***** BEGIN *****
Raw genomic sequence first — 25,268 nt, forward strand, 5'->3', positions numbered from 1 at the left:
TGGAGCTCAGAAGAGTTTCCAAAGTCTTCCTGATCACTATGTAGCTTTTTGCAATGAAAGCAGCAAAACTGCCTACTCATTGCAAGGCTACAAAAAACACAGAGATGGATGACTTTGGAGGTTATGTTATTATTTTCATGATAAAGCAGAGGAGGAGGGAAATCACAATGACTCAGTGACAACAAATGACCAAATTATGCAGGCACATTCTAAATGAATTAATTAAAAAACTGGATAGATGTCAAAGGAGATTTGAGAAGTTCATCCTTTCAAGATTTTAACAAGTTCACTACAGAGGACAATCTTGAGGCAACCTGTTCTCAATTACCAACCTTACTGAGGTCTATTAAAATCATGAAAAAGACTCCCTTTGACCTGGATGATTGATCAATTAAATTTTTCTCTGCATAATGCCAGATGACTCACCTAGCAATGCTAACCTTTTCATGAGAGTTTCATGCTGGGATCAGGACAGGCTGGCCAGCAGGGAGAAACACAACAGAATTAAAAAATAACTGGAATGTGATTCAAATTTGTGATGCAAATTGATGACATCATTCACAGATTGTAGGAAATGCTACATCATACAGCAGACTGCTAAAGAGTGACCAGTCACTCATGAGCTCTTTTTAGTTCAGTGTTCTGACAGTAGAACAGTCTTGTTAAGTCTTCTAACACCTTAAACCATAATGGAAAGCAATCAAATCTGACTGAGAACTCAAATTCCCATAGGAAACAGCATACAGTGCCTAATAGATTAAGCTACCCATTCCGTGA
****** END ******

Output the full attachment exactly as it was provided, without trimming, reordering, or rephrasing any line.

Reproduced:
Raw genomic sequence first — 25,268 nt, forward strand, 5'->3', positions numbered from 1 at the left:
TGGAGCTCAGAAGAGTTTCCAAAGTCTTCCTGATCACTATGTAGCTTTTTGCAATGAAAGCAGCAAAACTGCCTACTCATTGCAAGGCTACAAAAAACACAGAGATGGATGACTTTGGAGGTTATGTTATTATTTTCATGATAAAGCAGAGGAGGAGGGAAATCACAATGACTCAGTGACAACAAATGACCAAATTATGCAGGCACATTCTAAATGAATTAATTAAAAAACTGGATAGATGTCAAAGGAGATTTGAGAAGTTCATCCTTTCAAGATTTTAACAAGTTCACTACAGAGGACAATCTTGAGGCAACCTGTTCTCAATTACCAACCTTACTGAGGTCTATTAAAATCATGAAAAAGACTCCCTTTGACCTGGATGATTGATCAATTAAATTTTTCTCTGCATAATGCCAGATGACTCACCTAGCAATGCTAACCTTTTCATGAGAGTTTCATGCTGGGATCAGGACAGGCTGGCCAGCAGGGAGAAACACAACAGAATTAAAAAATAACTGGAATGTGATTCAAATTTGTGATGCAAATTGATGACATCATTCACAGATTGTAGGAAATGCTACATCATACAGCAGACTGCTAAAGAGTGACCAGTCACTCATGAGCTCTTTTTAGTTCAGTGTTCTGACAGTAGAACAGTCTTGTTAAGTCTTCTAACACCTTAAACCATAATGGAAAGCAATCAAATCTGACTGAGAACTCAAATTCCCATAGGAAACAGCATACAGTGCCTAATAGATTAAGCTACCCATTCCGTGA